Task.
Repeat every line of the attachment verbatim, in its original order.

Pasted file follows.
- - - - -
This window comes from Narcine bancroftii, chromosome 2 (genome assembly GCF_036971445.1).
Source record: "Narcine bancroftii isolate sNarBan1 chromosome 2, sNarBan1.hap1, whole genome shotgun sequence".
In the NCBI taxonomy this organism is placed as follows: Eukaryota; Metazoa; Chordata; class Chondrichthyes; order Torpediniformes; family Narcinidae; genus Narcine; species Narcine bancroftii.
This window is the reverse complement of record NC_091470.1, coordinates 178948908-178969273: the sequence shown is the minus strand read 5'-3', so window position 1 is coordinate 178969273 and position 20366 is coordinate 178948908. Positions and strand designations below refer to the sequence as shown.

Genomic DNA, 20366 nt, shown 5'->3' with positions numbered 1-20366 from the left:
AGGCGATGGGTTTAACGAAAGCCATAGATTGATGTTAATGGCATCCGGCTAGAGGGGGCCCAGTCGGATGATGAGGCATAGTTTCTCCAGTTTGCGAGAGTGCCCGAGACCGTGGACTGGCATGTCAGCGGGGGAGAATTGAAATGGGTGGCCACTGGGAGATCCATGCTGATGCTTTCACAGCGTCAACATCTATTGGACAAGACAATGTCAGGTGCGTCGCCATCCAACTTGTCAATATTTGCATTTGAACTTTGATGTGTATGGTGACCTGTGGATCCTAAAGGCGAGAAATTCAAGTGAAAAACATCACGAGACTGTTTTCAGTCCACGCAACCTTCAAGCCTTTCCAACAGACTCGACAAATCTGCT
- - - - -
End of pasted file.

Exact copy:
This window comes from Narcine bancroftii, chromosome 2 (genome assembly GCF_036971445.1).
Source record: "Narcine bancroftii isolate sNarBan1 chromosome 2, sNarBan1.hap1, whole genome shotgun sequence".
In the NCBI taxonomy this organism is placed as follows: Eukaryota; Metazoa; Chordata; class Chondrichthyes; order Torpediniformes; family Narcinidae; genus Narcine; species Narcine bancroftii.
This window is the reverse complement of record NC_091470.1, coordinates 178948908-178969273: the sequence shown is the minus strand read 5'-3', so window position 1 is coordinate 178969273 and position 20366 is coordinate 178948908. Positions and strand designations below refer to the sequence as shown.

Genomic DNA, 20366 nt, shown 5'->3' with positions numbered 1-20366 from the left:
AGGCGATGGGTTTAACGAAAGCCATAGATTGATGTTAATGGCATCCGGCTAGAGGGGGCCCAGTCGGATGATGAGGCATAGTTTCTCCAGTTTGCGAGAGTGCCCGAGACCGTGGACTGGCATGTCAGCGGGGGAGAATTGAAATGGGTGGCCACTGGGAGATCCATGCTGATGCTTTCACAGCGTCAACATCTATTGGACAAGACAATGTCAGGTGCGTCGCCATCCAACTTGTCAATATTTGCATTTGAACTTTGATGTGTATGGTGACCTGTGGATCCTAAAGGCGAGAAATTCAAGTGAAAAACATCACGAGACTGTTTTCAGTCCACGCAACCTTCAAGCCTTTCCAACAGACTCGACAAATCTGCT